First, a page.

31 October 2022
Undoubtedly, the Golden Retriever is one of America’s most popular dog breeds. From their work as hunters and field workers, guides for the blind, and search-and-rescue dogs, they excel at obedience events and have an endearing love of life. So how did the Golden Retriever become such a distinctive dog breed? To learn that, we have to rewind to 19th-century Scotland.
In 1820, Dudley Coutts Marjoribanks was born to a successful Scottish banker, and as a teenager, Dudley became passionate about dog breeding. Over a half-century, he recorded all his breedings in a leather-bound book still on file at the Kennel Club in England.
When Marjoribanks walked with his son in Brighton in 1865, he encountered a wavy-coated retriever named Nous with golden fur. During the 19th Century, black dogs were fashionable and considered better hunters; any other color in well-bred litters was usually discarded. So Nous might not have survived if Marjoribanks hadn’t acquired him.
Marjoribanks decided to breed Nous with Belle, a Tweed Water Spaniel, known as kissing cousins to Irish Water Spaniels. The cross between a retriever and a water spaniel created a robust hunter capable of navigating land and water for hunting grouse, partridge, and even red deer. Cowslip, Crocus, and Primrose were the first Golden Retriever puppies born to Marjoribanks in 1868.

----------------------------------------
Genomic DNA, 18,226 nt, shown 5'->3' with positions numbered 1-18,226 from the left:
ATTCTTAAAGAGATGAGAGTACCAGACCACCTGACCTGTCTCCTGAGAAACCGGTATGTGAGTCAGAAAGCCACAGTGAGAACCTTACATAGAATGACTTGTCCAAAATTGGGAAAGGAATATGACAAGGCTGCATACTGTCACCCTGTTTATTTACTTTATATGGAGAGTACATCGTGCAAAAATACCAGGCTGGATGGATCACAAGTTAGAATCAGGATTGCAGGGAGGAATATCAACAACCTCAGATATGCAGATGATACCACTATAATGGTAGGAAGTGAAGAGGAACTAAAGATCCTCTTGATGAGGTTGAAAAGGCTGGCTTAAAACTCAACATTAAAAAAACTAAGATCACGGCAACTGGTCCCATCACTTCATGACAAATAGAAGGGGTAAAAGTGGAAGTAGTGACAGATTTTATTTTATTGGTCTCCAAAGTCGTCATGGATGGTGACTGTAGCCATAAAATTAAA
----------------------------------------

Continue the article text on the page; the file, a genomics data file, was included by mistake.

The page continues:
Marjoribanks’ son Edward was given Crocus, and because he also owned a red setter named Sampson might explain the deep red that is part of the spectrum of colors seen in Golden Retrievers today.
Long before Golden Retrievers became the third most popular breed in America – behind only Labrador Retrievers and German Shepherd Dogs – two landed on North American soil through Marjoribanks’ youngest son, Archie. Archie raised some of his family’s prized Angus Aberdeen cattle and his line of Golden Retrievers in Texas on his Rocking Chair Ranch.
The breed survived without Marjoribanks, who died several years after making the last breeding entry in his leather-bound record book. The Golden Retriever’s ancestral home changed over the decades, with much of its 20,000 acres eventually partitioned and sold off.
A life-size bronze statue of a Golden Retriever was erected in the Scottish village of Tomich, along the road to Guisachan, by Friends of Guisachan, a non-profit group devoted to sharing information about the breed’s birthplace.
Golden retrievers are still fantastic working dogs. In addition to loving the outdoors and water and being intelligent and responsive to commands, they are easy to train and a joy to be around. It is unlikely that Dudley Marjoribanks could have predicted how popular his yellow retrievers would become centuries after he bred his first litter.